Cheers for Bees
This year several readers have written to me about ground bees. Should they (the reader not the bees) be afraid? Do the bees damage the garden?
You may have noticed small holes in your garden or lawn. You may also have noticed small bees that resemble honeybees emerging from them. After all, there are about 2,800 different types of bees in North America. Take time to really look, because yellow jackets, which are wasps, also emerge from nests underground. Yellow jackets tend to be territorial, another word for aggressive. But even yellow jackets will not bother you if you leave them alone. (Recently I was cleaning up a garden bed and received four yellow jacket stings on my arm due to my own carelessness.)
Two years ago, we had a yellow jacket nest near the back entrance to our home. I spent time observing them coming and going from the hole in the ground. They were bringing back dead insects that they had captured to feed their young who were in the underground nests. It was truly neat to watch this. We left them to their business and they did the same for us.
Back to ground bees... Ground bees tend to be native species. They weren’t brought here from other parts of the world, as were the honeybees. They don’t form hives, but live solitary lives except at mating time. A female lays her eggs and tends to the developing larvae in the nest. You may have noticed, however, that there may be several holes in the ground near each other. The females seem to aggregate in one area. You will see a cone-like pile of soil around each hole. Consider this: if they like a particular area in your garden, think of it as prime real estate! Ground bees don’t produce honey. They are gentle (well, if you stop waving your arms around them!). I truly don’t know one person who has been stung by a ground bee, although I wouldn’t sit on top of an opening. They may get accused of being a nuisance, but I truly believe this is driven by human fear.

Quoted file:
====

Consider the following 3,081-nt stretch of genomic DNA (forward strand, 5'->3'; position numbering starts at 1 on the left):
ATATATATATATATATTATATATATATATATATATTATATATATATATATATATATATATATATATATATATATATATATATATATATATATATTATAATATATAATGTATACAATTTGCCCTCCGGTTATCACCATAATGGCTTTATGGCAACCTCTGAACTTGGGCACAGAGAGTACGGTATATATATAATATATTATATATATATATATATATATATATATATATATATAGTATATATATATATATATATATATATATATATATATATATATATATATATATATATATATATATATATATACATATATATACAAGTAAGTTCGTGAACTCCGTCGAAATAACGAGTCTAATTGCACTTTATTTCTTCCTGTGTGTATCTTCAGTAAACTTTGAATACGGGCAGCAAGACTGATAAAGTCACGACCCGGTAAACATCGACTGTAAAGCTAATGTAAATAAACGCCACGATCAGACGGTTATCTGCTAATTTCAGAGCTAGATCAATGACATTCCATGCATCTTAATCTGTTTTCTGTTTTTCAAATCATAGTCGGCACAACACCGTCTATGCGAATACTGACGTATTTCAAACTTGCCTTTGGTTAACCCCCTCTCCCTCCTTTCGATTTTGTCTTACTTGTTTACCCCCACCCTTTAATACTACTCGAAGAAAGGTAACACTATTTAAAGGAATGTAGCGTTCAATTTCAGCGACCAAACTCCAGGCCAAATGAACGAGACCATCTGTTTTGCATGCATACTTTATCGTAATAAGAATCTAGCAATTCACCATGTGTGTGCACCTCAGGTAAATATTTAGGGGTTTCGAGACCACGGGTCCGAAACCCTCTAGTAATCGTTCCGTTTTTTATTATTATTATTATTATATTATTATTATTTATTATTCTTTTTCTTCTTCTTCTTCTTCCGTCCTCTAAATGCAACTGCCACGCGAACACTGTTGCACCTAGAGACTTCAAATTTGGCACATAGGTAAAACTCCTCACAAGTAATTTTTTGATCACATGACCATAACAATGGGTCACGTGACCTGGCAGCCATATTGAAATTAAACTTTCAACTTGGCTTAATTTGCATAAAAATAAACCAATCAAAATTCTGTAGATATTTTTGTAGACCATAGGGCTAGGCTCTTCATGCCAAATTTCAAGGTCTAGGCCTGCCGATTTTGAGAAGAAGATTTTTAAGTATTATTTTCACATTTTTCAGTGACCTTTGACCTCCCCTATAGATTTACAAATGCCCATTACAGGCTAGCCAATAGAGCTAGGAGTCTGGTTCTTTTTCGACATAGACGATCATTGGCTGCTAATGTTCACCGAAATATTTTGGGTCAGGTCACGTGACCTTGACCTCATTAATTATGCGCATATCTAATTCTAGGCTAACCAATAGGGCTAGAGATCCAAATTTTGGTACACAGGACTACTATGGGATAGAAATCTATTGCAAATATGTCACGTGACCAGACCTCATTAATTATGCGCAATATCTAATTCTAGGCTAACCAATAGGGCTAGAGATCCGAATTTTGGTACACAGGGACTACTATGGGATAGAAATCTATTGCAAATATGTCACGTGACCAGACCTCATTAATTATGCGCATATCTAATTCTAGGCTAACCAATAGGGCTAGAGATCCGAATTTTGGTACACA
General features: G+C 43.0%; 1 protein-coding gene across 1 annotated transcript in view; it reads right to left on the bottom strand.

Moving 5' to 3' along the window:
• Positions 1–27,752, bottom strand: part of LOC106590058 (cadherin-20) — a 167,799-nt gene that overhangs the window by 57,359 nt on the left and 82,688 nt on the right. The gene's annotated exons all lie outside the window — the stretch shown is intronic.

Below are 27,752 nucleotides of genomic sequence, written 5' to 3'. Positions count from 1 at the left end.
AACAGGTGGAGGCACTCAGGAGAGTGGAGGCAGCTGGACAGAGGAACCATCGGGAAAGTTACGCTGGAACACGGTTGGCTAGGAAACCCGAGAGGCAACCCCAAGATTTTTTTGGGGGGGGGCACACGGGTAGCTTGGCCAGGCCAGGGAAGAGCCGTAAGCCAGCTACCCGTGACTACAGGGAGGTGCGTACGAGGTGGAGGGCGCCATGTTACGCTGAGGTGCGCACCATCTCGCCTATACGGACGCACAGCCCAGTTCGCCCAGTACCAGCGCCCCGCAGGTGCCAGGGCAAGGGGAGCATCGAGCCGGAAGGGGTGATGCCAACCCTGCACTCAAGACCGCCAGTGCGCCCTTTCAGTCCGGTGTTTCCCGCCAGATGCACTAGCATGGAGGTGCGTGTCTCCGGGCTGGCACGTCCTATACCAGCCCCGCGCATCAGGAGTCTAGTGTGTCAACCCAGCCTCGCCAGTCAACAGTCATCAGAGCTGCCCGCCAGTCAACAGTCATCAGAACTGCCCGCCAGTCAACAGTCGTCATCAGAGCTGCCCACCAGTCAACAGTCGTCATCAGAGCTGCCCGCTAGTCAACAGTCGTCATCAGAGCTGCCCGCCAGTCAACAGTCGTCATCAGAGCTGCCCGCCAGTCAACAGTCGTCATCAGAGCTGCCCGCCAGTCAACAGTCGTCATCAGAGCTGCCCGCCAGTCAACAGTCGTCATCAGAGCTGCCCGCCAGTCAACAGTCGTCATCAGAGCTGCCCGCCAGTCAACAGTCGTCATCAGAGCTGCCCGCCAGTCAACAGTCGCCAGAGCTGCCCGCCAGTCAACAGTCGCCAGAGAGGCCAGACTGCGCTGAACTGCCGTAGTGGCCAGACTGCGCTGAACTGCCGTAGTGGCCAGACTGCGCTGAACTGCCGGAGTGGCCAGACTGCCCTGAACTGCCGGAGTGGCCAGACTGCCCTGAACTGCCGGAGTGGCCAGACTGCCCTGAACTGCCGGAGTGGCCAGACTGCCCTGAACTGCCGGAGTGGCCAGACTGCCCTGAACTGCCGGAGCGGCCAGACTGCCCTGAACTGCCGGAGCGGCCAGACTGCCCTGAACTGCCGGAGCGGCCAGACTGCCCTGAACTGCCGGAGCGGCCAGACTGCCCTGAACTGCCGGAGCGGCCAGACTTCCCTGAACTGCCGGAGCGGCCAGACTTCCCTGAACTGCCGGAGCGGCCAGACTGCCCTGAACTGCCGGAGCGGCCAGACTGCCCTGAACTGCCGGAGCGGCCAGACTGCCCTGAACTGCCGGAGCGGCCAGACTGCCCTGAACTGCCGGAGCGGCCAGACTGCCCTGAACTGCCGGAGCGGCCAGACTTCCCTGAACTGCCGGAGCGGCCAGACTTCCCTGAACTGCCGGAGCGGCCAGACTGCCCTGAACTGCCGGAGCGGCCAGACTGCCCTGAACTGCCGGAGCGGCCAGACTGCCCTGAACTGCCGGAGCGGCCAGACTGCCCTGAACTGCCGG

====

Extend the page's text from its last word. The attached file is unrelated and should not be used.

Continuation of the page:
The most common ground bee in Western New York State is Colletes inaequalis. The males emerge before the females here in late March or early April. The males hang about waiting for the female bees. Mating occurs in the air or on the ground...what a sight! The males sip nectar from tree blossoms but die shortly after mating, their purpose in life already served. The mated females dig a tunnel about a quarter inch in diameter and about eighteen inches down into the soil. They lay the fertilized eggs into cells dug into the walls of the tunnel. Before each egg is laid, the female collects and deposits pollen and nectar, lays the egg, and finally seals it with a substance that is chemically similar to polyester. Because of their pollen and nectar collecting, the females are incredible pollinators!
Other species of ground bees include Andrena and Halictus. Note that ground bees are important pollinators of blueberries, apples, and other fruit. Please don’t spray them! Gardeners treasure the creatures in their world. We all have a place. Sprays don’t!